Categories: Race
Tags: triathlon

7 tips for your first triathlon from a 3-time Ironman

May 8, 2018

Photo credit: James Mitchell

Congratulations: You’ve decided to become a triathlete!

Maybe you’ve run a few 5Ks or you’re a cyclist who wants to embrace the swim and the run, too. You don’t “just” swim, bike, or run – you do all three, transitioning masterfully between each, crossing your finish line having donned a wetsuit, a helmet, and running shoes all within the span of hours.

Get ready for an awesome adventure, an exciting physical challenge, and the opportunity to boost your mental fortitude along the way.

Whatever motivated you to pursue the swim-bike-run challenge, get ready for an awesome adventure, an exciting physical challenge, and the opportunity to boost your mental fortitude along the way.

You’re as tough as they come, and you know it. But as with any discipline or with three at once there’s always more to master. Before jumping in the pool, clipping in, or lacing up, here’s what three-time Ironman and NYC-based coach Christopher Baker says you should know about training for your first triathlon.

1. Don’t go it alone

Baker’s most important piece of advice: Don’t try to do everything alone!

“Reach out to seasoned triathletes and consider hiring a coach even if it’s your first triathlon,” he says.

2. Get experience ASAP

“If you’re interested in a triathlon, you’re probably already a swimmer, cyclist, or runner,” Baker says. “The key now is gaining experience so your mental game is as strong as your legs and lungs.”

“If you’re new to swimming, sign up for a few open-water races so you’re used to swimming in a pack and you’ll have better chances to master the swim,” Baker advises.

3. Play to your strengths and work on improving your weaknesses

Maybe you were a competitive swimmer in college but haven’t run a mile since fifth grade. Or maybe you can crush marathons, but you’ve never clipped into a road bike.

The challenge of a triathlon is learning to be adept at all three disciplines. That doesn’t mean mastering each, but it does mean playing to your strengths and not letting your weaknesses define your race.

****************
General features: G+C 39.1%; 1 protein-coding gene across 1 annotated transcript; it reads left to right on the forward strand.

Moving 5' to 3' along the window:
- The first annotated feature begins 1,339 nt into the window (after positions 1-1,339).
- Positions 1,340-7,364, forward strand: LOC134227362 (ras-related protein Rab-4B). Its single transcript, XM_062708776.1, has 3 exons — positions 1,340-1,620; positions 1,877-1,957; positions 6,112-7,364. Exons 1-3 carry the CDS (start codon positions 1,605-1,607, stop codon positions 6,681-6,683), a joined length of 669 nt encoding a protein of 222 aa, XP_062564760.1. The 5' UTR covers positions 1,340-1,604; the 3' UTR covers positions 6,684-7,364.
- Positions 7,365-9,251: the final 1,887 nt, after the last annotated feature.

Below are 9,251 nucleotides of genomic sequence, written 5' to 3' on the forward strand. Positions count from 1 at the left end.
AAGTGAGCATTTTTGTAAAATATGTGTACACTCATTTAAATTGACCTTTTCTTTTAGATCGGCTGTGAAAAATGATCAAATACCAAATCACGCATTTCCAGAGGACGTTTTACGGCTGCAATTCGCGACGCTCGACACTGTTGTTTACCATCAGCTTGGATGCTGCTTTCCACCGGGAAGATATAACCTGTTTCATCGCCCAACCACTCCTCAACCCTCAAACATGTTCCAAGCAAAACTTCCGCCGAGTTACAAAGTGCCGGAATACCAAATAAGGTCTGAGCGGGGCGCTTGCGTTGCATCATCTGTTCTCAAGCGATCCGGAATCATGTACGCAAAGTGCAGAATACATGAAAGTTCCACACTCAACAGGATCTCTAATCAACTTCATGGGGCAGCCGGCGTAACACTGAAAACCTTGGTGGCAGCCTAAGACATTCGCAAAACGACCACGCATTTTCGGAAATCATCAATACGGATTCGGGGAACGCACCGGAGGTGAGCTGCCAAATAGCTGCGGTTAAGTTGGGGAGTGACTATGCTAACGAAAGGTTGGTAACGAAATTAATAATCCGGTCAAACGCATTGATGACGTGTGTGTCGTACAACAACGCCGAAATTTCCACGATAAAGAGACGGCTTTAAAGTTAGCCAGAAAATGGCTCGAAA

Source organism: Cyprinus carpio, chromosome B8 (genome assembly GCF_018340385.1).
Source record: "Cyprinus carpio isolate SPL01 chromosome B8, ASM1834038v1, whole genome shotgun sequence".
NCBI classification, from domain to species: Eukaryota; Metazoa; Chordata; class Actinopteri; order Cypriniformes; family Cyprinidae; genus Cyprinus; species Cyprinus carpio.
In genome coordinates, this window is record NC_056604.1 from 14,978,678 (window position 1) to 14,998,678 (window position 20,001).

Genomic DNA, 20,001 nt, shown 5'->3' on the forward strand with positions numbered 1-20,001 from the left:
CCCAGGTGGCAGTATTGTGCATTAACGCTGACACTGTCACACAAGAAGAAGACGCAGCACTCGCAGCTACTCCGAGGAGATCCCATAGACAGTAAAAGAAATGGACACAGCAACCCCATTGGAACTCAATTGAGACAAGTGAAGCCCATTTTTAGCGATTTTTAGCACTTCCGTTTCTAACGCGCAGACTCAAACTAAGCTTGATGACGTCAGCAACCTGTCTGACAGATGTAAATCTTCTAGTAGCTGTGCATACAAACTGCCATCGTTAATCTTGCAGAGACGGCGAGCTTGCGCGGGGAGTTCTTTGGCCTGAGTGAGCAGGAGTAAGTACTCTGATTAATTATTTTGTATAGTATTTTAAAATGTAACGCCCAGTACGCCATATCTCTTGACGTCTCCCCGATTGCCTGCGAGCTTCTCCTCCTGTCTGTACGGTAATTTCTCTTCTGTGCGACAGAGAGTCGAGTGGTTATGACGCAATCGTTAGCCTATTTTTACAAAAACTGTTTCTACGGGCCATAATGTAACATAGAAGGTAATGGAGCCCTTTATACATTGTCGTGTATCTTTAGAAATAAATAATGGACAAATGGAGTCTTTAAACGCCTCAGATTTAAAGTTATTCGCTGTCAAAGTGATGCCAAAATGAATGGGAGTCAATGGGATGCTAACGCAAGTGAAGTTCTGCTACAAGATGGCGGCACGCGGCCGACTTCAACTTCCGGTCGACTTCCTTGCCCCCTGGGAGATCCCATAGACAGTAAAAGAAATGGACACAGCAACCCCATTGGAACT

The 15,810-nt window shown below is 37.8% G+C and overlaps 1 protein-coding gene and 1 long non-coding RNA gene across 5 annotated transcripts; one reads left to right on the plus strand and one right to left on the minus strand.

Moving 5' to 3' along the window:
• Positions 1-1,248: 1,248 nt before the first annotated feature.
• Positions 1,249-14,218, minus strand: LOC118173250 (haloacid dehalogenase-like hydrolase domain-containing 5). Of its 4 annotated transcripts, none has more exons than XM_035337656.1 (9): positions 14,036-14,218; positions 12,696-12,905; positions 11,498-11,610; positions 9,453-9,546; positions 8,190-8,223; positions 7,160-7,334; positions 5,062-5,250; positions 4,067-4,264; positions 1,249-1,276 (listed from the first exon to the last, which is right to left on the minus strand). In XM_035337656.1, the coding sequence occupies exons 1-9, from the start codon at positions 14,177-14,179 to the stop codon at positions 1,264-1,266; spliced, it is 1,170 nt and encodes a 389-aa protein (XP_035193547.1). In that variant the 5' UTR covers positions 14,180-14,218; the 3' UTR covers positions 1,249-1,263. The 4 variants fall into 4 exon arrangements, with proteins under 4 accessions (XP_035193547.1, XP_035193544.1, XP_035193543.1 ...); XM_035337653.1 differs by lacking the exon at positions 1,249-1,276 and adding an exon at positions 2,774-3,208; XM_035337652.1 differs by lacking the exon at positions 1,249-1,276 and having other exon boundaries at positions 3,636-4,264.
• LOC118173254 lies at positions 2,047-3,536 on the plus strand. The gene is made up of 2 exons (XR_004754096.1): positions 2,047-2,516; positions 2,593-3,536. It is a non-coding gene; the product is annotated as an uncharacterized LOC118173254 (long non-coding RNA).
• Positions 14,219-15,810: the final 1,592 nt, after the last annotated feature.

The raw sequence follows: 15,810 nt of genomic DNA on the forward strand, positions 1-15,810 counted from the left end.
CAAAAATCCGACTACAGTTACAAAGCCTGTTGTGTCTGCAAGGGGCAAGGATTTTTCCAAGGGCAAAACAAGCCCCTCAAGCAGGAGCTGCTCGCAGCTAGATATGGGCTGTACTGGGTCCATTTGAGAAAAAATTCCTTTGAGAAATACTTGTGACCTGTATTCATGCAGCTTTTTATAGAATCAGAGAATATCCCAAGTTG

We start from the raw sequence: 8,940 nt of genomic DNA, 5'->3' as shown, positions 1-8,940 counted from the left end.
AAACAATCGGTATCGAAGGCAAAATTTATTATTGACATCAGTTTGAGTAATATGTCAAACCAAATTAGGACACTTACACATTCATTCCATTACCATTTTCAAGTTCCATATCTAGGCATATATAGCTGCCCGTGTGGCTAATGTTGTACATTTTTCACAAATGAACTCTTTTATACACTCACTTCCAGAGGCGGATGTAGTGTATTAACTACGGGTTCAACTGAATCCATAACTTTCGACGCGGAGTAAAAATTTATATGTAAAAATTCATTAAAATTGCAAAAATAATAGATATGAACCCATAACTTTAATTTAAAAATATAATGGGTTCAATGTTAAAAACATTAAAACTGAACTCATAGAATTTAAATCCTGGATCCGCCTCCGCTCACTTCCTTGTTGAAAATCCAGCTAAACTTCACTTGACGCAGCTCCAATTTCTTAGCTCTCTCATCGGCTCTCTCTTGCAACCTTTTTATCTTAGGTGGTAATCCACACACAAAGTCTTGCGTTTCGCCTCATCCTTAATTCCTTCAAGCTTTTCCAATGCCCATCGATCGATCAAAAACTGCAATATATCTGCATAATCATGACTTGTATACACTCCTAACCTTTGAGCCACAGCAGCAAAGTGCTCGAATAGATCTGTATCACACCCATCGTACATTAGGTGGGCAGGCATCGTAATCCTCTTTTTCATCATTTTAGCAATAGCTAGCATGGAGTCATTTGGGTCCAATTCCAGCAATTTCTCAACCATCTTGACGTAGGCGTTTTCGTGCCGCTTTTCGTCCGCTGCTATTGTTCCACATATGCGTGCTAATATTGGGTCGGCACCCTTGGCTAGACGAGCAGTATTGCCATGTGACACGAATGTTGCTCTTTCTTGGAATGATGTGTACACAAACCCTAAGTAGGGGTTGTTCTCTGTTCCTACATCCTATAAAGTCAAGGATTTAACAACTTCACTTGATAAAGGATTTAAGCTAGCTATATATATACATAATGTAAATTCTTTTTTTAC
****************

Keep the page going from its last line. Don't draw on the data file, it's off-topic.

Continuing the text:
The challenge of a triathlon is learning to be adept at all three disciplines. That doesn’t mean mastering each, but it does mean playing to your strengths and not letting your weaknesses define your race.

“It’s hard to narrow down which specific leg presents the most difficulty for first-timers, as each athlete has his or her own strengths and weaknesses,” says Baker. “Oftentimes, weather is the biggest factor. If you live in North Dakota or someplace with big snowfall and you have to use a bike trainer for most of the season, that could be as mentally taxing on your training as the physical work.”

4. Your routine is paramount to your success

The toughest part of training for a tri isn’t necessarily the physical work.

For serious but not yet professional triathletes, the toughest part of training for a tri isn’t necessarily the physical work. It’s the balance required to train in three sports at once and still hold down a job, a social life, a family, and whatever else you need to do to be able to pay for that fancy new Cervelo you’ve been eyeing.

“You need to establish a routine,” Baker says. “Humans in general are very routine-oriented, so if your training plan always has a swim on Monday, Wednesday, and Friday, it’s easy to plan for.”

“Plus, you’ll need to fit each discipline into the schedule that works for you. If you always have an event like a kid’s soccer game or weekly brunch date on Saturday mornings, you’ll need to avoid making your long run that day,” Baker adds.

5. Volume is good — quality is better

There’s no tried-and-true triathlon training plan that will work for every athlete no magic swim/bike/run ratio to swear by.

“For some athletes, I suggest heavy volume including two-a-days three to four times a week,” says Baker. “But if you’re racing an Olympic-distance tri or a sprint, that will be overkill.”

There’s a reason customized training plans are the way to go.

And consider the fact that each athlete comes equipped with his or her own strengths and weaknesses, and there’s a reason customized training plans are the way to go.

“Each athlete is different, so someone who is a talented cyclist and a poor runner needs to put their focus on the run,” Baker says.

6. Find your triathlon training plan sweet spot

You want to find a training plan that’s long enough that you can build volume and intensity without risking injury, but not one that’s so long you’ll get bored or burn out.

If you do the work, stick with your training plan and listen to your body along the way, you’ll feel the results on race day in your first triathlon.

“Ultimately, not following through with your training can result in both bad training and a bad race,” Baker says. “But if you do the work, and you stick with it and listen to your body along the way, you’ll feel the results on race day in your first triathlon.”

7. Slow down — and have fun!

Yay, it’s your first triathlon and you’re excited but beware being too excited too soon. “Don’t get too serious too fast,” Baker says.

If you struggle getting your wetsuit off for 10 minutes, don’t be so hard on yourself, and laugh a little.

“Take it slow, and remember to have fun. Putting all three disciplines together can seem daunting at first, so practice will help. If you struggle getting your wetsuit off for 10 minutes, don’t be so hard on yourself, and laugh a little. Remember, it’s happened to everybody.”